On Thursday, Wisconsin officials released new unemployment numbers, claiming that Wisconsin’s unemployment rate is at the lowest point in 15 years.
Wisconsin’s Department of Workforce Development (DWD) says the rate dropped from 4.4 percent in April to 4.2 percent in May.
However, experts tell TODAY’S TMJ4 that those numbers may not tell the whole story.
“The major concern with the statistic is that anyone who does not have a job and is not actively looking for one is not counted as unemployed and is also not counted as member of the labor force,” said Dr. Scott Drewianka, an Associate Labor Economics Professor at the University of Wisconsin-Milwaukee.
Drewianka says most economists would argue that the state’s numbers aren’t the best indication of the status of labor demand.
Another issue he raised with the DWD numbers –--- the numbers don’t speak to the quality of jobs.
"It is certainly possible for the unemployment rate to be low and yet for many workers to have jobs beneath their qualifications or with lower-than-expected compensation,” Drewianka said.
The numbers also don’t factor in those working less than full-time hours.
He also noted that Wisconsin's business cycle tends to lag behind the national cycle by a few months.
“So it is possible that things might not get much better from here, Drewianka added.
A Marquette University professor found additional problems with Wisconsin’s stats.
“The main problem is that the 4.2 number is the BLS preliminary estimate. In other words it is subject to final revision. Hence, I wouldn’t claim a record just yet,” said Marquette University Economics professor Dr. Joseph Daniels.
At least one elected official agreed.
"Gov. Walker shouldn’t pop the cork on the champagne just yet. While unemployment is down, poverty is up, and that is not something anyone should celebrate," said Senator Lena Taylor (D-Milwaukee) in a written statement to TODAY'S TMJ4.
According to Daniels, the last confirmed full unemployment rate for Wisconsin was 8.3 percent. That number comes from the Bureau of Labor and Statistics .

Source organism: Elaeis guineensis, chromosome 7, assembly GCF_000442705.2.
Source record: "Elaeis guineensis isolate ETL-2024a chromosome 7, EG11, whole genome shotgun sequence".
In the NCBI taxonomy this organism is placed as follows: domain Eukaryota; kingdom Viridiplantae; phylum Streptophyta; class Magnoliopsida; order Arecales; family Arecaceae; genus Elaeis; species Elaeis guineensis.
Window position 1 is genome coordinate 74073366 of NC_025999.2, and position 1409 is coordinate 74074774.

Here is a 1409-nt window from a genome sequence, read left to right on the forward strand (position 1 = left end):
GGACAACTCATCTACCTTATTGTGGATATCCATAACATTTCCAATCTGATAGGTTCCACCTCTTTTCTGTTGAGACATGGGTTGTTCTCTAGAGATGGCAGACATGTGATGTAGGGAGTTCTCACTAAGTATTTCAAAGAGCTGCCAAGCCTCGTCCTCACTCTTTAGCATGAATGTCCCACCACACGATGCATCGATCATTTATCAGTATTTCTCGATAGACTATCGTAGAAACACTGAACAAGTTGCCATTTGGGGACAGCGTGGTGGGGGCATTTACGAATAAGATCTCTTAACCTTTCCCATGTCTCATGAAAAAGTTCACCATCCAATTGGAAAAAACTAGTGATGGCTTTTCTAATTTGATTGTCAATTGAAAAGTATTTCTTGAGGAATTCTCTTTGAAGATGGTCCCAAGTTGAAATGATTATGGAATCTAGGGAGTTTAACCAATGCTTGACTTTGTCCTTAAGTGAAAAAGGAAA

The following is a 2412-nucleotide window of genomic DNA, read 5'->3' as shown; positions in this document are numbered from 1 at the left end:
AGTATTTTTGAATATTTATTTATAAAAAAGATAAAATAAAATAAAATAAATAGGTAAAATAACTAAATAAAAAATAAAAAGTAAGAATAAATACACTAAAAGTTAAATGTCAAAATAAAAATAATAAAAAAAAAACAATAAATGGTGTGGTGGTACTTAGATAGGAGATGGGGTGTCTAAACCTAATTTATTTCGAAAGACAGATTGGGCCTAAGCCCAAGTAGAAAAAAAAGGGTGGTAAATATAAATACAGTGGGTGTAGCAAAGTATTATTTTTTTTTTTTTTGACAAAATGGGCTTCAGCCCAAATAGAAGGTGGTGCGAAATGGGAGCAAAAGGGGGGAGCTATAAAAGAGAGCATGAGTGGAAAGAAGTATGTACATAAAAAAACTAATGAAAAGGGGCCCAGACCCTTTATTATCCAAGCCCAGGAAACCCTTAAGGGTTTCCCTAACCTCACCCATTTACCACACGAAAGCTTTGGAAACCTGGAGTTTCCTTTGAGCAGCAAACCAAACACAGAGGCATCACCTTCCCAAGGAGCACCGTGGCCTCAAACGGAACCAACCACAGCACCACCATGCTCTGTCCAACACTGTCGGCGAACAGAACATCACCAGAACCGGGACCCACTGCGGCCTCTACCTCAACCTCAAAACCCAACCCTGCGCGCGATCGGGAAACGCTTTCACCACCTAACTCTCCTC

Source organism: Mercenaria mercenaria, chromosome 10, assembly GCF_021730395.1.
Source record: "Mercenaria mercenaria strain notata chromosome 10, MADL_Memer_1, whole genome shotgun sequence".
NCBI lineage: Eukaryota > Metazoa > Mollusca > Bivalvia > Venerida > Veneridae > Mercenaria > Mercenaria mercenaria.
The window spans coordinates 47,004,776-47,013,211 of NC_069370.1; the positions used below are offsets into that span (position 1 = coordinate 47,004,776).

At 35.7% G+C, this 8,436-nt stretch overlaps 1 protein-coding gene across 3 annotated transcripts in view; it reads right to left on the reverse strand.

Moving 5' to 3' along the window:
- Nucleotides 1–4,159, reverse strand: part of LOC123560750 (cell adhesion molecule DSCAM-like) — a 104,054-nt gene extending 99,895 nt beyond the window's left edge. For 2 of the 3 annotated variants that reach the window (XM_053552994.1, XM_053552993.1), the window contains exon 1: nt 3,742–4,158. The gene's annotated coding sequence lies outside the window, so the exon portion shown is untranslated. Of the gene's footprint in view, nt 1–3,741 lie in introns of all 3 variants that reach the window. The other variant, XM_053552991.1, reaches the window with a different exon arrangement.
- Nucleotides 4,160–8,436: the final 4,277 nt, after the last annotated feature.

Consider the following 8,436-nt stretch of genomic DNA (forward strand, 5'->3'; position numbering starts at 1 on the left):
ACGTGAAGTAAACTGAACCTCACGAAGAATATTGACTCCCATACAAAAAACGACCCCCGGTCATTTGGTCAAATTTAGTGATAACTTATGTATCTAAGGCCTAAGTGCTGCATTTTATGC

Noting that Milwaukee is the primary economic driver of the state, Daniel’s says that number also doesn’t discern among racial and ethnic groups.
“You will see that African American unemployment was 9.6% and for African American men 10.3%. For the state of Wisconsin the respective numbers are 11.1% and 11.3%,” Daniels said.
That’s nearly three times the numbers the state released.
“I would assume any claimed record (by Wisconsin officials) will bring little comfort to African Americans in Wisconsin,” Daniels added.
University of Wisconsin-Milwaukee Economics professor Scott Adams agreed.
“Black unemployment remains very high. This 4.2% only includes those who are out of work and looking for a job, not those who have left the labor force, taken part-time jobs for economic reasons, are underemployed, etc.,” Adams said.
Gov. Scott Walker fell short when it came to his top 2010 campaign promise -- that the state would add 250,000 private-sector jobs in his first term, reports PolitiFact.
State employers added an estimated 53,400 jobs in 2014, bringing the total numbers of new jobs for his four-year term to 146,795.
That's about 59 percent of the total Walker promised as a candidate, PolitiFact says.
TODAY'S TMJ4 reached out to Gov. Walker's office, but no one was available for comment.
A Marquette University Law School poll released Wednesday showed pessimism about the state's economy. The poll says 29 percent of respondents think Wisconsin's economy got worse over the past year while 25 percent say it improved and 44 percent think it has remained about the same.
Gov. Scott Walker blamed the poll results on the media, saying "headlines are always about negative and bad things."
TODAY'S TMJ4 also reached out to DWD officials. They released the following statement.
It is important to look at multiple indicators to understand the complete picture of the state of Wisconsin's economy and workforce. Whether through monthly job estimates, quarterly wage data or Unemployment Insurance claims, the indicators show Wisconsin's economy is growing and adding jobs:
Wisconsin had the nation's sixth-highest rate of growth in average weekly private sector wages from December 2014 to December 2015, according to Quarterly Census of Employment & Wages data.
More people are employed in Wisconsin than ever before in state history.
The state unemployment rate of 4.2% is a half percentage point below the national rate of 4.7% and hasn't been this low since March 2001. This is the rate that the federal government publishes every month and is the most commonly cited rate across the country. The 8.3% rate attributed to Wisconsin in your story is below the comparable US rate of 10.4% and is the 13th lowest in the country, below Illinois (10.9%), Michigan (11.4%), Indiana (9%) and Ohio (10.1)%.
Our state's labor force participation rate outpaces the nation's by 6.1%.
Year 2016 initial Unemployment Insurance claims are at their lowest levels since 1989.
Wisconsin was one of only 10 states with an annual average unemployment rate in 2015 lower than 2007, the year that the Great Recession began.
Today's JobCenterofWisconsin.com count has 88,903 job postings.